Learning about STEM:
STEM was one of the … main areas I worked on in the Senate. I was the only engineer in the Senate, the only working engineer in the Senate.
When I went down there, literally in the first two weeks, a group of engineering deans from around the country, six or eight of them, came in to talk to me about what they were doing….
In the process, I also became a spokesman. I spoke to the American engineering deans, the American Society of Mechanical Engineers, a whole bunch of different folks…. I also went around the state, to different schools, to Sussex Tech, to St. Georges Tech. They’re starting new STEM program in Red Clay. I got involved with the engineering school at the [University of Delaware]. I talked to the folks at Delaware State [University]. I also went down to Aberdeen, try to help [UD President] Pat Harker get more of the work they’re doing [at Aberdeen Proving Ground] for the folks to come up to Delaware. They were very receptive.
So I got very excited about STEM.
Becoming an STEM apostle:
At the same time I was doing that I gave a whole number of speeches on the [Senate] floor. My main theme was … in the last 10 years, growth in jobs came in consumer products, housing and finance, they are not coming back. Where are we going to get new jobs? The new jobs are going to come out of tech – and a lot of it’s going to be clean energy, biomedical, those types of things.
So I became kind of an apostle in the Senate for the idea that the future for America lay in these jobs and part of that was developing STEM education to turn out better science, technology, engineers and math, and more.
On chairing the governor’s advisory council:
Jack [Markell], when he first had the idea of the STEM council wanted me to chair it then, which was like a year ago. But I said one of the big things a STEM council can do is help us get more federal funds, I feel it’s a conflict of interest for me to be getting federal funds. I couldn’t do that. So I put it off.
And I knew when I left [the Senate], I’m chair of the Congressional oversight panel on the TARP [Troubled Assets Relief Program], so I told Jack I’d much rather be the co-chair. Jack said fine.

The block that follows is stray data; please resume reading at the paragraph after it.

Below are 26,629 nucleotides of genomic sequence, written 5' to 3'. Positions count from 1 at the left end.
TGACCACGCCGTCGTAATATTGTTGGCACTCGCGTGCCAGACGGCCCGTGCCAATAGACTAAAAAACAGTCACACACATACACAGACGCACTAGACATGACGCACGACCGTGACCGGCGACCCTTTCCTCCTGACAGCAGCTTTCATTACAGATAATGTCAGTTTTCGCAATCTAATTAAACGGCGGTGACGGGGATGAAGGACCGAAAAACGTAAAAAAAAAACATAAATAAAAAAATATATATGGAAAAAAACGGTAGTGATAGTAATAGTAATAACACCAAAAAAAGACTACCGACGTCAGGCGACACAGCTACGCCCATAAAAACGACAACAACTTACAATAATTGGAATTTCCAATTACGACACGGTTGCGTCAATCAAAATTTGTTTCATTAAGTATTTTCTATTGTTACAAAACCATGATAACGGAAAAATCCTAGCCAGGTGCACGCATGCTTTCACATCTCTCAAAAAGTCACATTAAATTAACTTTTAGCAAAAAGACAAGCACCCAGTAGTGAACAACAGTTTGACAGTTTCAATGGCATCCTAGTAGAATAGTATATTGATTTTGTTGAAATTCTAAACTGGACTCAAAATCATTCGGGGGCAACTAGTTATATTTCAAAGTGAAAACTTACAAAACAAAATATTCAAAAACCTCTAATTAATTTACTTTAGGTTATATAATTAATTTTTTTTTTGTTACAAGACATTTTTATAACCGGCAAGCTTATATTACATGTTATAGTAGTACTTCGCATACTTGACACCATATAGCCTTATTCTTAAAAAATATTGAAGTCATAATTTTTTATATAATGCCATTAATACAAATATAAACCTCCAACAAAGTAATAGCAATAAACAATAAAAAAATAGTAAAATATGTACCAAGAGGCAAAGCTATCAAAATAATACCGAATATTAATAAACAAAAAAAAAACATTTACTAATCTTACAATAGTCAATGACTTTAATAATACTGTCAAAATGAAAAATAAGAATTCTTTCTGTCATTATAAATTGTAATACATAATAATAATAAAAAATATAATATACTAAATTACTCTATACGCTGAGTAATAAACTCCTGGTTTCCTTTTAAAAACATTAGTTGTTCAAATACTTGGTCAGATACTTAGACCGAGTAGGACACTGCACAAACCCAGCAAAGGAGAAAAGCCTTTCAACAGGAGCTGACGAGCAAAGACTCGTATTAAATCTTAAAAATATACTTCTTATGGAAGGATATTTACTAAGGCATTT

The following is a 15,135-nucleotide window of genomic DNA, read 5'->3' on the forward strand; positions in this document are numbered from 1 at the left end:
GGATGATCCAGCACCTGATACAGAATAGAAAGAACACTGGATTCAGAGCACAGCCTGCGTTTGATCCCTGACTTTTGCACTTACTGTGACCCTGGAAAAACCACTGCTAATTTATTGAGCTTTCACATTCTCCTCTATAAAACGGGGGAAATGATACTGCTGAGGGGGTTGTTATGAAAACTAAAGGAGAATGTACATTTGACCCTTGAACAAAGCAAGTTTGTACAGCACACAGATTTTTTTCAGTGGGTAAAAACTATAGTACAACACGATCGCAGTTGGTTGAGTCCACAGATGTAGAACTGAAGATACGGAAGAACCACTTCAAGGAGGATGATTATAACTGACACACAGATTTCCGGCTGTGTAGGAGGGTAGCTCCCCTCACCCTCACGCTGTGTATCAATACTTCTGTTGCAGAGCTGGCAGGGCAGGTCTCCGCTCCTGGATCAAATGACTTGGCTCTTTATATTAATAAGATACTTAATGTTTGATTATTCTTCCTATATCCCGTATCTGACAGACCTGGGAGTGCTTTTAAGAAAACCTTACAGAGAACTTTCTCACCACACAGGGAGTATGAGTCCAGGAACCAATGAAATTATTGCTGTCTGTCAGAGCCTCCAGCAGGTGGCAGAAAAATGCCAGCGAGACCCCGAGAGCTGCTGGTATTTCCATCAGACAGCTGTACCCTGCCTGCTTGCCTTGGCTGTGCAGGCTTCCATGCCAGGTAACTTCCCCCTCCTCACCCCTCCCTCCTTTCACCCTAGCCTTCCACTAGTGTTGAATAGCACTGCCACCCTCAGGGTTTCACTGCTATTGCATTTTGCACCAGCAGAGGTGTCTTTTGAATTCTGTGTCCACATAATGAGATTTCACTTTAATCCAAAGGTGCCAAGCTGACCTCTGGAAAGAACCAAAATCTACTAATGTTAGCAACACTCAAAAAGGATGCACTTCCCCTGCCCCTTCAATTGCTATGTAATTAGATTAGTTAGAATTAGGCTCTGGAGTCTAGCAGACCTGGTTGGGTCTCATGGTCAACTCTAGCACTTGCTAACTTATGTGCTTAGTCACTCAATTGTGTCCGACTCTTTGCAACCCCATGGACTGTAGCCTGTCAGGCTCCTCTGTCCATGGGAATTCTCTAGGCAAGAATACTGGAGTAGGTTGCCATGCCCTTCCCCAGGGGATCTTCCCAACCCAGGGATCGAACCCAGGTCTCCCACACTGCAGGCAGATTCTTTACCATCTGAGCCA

Plans for the council:
I’m in the process of talking to everybody now. We’ll have our first meeting toward the end of March….
We have a bunch of great programs in the state for STEM…. There’s a bunch of organizations that coordinate the stuff, and make it really work so every teacher does not have to reinvent the wheel on these programs….
One of the things that helped us in Race to the Top was how advanced we are in developing STEM education.
We have a real base here…. If you go around Delaware there are a bunch of tech companies that are growing at a pretty good rate and will consume students if we can turn them out … The Fisker thing was great, first off because we got the auto workers back to work, but also because it sent a message that if you want to do high tech things, Delaware is a good place to come….
It’s kind of a chicken and egg thing. If we don’t get the jobs, we don’t have the labor. If we don’t have the labor, we don’t get the jobs….
I genuinely believe that there is a confluence of events that put Delaware in a position to help the country, help the environment, help biomedical, help all these things, create more jobs, do all good things.
The challenge of China:
About a year ago, (author) Tom Friedman spoke to a group of senators…. One of the great things about clean energy, he said, is there’s our chance to catch up to the Chinese. The Chinese flat out just don’t get it, we can ship a lot of stuff over to China, [he said].
Then in September, Hu Jintao, the president of China, went to the UN and started talking about how we’ve got to do something about climate and get this clean energy going. And then he went to Copenhagen and cut the deal with Obama to do more. And they’re going to have the biggest solar panel in the world, the biggest wind farm in the world. So China, what’s happened in the last year, everybody’s kind of figuring it out.
A year ago we could have stolen a march to a certain extent … That was when China and India were saying no no no, we’re in the developing world [so it’s not in our interest to promote clean energy]… But they turned on a dime because they see that that’s where the jobs are. It is a confirmation of what a whole bunch of them have been saying for quite a while – here’s where the future is, if we’re going to get our unemployment rate down, if we’re going to start getting middle class folks making more money, this is the place to be.